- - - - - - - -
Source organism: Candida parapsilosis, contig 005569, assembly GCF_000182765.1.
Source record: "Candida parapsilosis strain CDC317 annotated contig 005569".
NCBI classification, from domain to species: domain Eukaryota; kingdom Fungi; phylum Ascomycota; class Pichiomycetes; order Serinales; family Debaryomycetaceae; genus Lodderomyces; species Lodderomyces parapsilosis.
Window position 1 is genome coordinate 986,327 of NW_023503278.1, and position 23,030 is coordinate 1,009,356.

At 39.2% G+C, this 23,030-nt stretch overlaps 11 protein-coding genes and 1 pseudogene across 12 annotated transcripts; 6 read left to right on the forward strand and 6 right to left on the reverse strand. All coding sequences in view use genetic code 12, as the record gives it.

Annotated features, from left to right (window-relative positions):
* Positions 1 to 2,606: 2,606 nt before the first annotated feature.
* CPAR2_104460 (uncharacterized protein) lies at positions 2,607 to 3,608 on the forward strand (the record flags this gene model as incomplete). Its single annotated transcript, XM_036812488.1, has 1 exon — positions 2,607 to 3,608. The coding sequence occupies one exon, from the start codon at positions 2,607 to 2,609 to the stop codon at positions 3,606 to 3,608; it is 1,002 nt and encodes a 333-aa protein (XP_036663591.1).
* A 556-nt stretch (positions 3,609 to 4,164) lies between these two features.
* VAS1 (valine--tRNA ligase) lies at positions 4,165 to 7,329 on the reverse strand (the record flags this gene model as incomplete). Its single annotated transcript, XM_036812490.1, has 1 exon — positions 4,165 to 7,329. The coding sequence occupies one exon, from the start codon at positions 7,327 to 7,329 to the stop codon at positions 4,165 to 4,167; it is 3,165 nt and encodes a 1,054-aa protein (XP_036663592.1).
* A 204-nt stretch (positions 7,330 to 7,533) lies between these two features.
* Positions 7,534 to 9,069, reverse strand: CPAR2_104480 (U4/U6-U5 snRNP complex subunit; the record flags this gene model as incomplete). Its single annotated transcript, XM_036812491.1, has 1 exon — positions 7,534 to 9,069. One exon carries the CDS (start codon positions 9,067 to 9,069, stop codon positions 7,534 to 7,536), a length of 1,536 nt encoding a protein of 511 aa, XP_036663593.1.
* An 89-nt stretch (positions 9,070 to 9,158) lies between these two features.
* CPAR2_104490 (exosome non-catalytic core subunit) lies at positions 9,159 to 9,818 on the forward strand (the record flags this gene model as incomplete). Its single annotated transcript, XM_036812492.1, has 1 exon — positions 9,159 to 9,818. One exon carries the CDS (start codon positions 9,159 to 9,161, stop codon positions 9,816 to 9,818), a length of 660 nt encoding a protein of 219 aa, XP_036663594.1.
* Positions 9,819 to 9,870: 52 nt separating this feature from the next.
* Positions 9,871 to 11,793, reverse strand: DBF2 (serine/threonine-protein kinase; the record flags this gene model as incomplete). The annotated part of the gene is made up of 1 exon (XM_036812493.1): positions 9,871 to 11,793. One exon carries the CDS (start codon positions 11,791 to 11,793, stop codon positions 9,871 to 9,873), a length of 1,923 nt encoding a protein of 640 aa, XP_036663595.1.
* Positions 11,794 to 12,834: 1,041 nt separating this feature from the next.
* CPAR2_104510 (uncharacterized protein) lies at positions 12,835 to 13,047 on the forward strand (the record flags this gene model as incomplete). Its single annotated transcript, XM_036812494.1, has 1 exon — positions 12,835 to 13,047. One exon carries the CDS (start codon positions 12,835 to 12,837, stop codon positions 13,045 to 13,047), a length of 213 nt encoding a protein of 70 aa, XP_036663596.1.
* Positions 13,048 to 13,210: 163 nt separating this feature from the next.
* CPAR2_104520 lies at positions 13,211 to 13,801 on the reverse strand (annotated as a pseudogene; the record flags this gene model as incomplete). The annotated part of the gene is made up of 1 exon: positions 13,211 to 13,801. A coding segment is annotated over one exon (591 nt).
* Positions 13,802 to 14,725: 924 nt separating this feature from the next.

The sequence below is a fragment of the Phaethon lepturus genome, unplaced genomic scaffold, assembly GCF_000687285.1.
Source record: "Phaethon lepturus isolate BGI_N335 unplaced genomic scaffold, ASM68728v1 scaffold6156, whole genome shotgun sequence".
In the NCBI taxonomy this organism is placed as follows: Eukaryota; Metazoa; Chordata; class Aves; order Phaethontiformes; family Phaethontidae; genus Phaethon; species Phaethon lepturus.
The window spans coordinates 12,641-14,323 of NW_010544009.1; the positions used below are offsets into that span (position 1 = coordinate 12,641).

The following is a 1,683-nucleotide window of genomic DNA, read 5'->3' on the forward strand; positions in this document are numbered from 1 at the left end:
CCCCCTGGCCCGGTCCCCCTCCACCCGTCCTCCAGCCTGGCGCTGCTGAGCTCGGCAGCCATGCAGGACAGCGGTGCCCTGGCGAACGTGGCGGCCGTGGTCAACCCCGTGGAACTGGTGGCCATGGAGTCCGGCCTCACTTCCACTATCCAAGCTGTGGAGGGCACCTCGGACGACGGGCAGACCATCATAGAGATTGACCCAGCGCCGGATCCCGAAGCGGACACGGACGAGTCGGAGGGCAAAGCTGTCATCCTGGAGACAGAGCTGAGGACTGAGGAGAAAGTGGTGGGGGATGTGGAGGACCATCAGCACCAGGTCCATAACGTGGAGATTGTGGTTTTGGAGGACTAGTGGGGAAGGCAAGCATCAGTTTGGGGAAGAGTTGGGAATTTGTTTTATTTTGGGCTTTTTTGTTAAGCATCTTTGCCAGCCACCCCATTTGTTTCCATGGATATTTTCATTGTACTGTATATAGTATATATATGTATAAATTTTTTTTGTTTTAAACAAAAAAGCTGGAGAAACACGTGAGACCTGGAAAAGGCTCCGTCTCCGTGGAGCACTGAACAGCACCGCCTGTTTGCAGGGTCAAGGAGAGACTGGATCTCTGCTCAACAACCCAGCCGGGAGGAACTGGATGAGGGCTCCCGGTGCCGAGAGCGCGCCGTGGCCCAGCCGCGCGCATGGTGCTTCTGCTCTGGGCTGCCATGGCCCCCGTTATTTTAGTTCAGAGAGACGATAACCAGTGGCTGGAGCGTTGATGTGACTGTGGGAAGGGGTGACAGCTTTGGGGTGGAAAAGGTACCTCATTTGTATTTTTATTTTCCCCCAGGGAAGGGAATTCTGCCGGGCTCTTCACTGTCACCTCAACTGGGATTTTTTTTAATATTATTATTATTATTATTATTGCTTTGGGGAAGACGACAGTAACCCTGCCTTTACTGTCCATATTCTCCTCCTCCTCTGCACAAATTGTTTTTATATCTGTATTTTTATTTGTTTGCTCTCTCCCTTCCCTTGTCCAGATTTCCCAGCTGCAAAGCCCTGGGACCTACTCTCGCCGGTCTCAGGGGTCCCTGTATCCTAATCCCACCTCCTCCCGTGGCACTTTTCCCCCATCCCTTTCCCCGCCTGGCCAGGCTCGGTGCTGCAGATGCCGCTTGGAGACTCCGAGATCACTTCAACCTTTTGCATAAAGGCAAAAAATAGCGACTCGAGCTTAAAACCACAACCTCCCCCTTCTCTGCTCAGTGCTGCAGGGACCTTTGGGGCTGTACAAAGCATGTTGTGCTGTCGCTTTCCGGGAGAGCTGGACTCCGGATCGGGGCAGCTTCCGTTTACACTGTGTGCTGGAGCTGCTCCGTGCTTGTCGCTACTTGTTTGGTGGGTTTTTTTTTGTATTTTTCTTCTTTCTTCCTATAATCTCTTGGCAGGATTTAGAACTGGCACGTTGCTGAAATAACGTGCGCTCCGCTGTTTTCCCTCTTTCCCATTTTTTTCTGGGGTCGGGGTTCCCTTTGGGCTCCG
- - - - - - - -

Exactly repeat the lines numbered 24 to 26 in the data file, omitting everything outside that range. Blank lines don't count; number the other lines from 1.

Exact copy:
In the NCBI taxonomy this organism is placed as follows: Eukaryota; Metazoa; Chordata; class Aves; order Phaethontiformes; family Phaethontidae; genus Phaethon; species Phaethon lepturus.
The window spans coordinates 12,641-14,323 of NW_010544009.1; the positions used below are offsets into that span (position 1 = coordinate 12,641).

The following is a 1,683-nucleotide window of genomic DNA, read 5'->3' on the forward strand; positions in this document are numbered from 1 at the left end: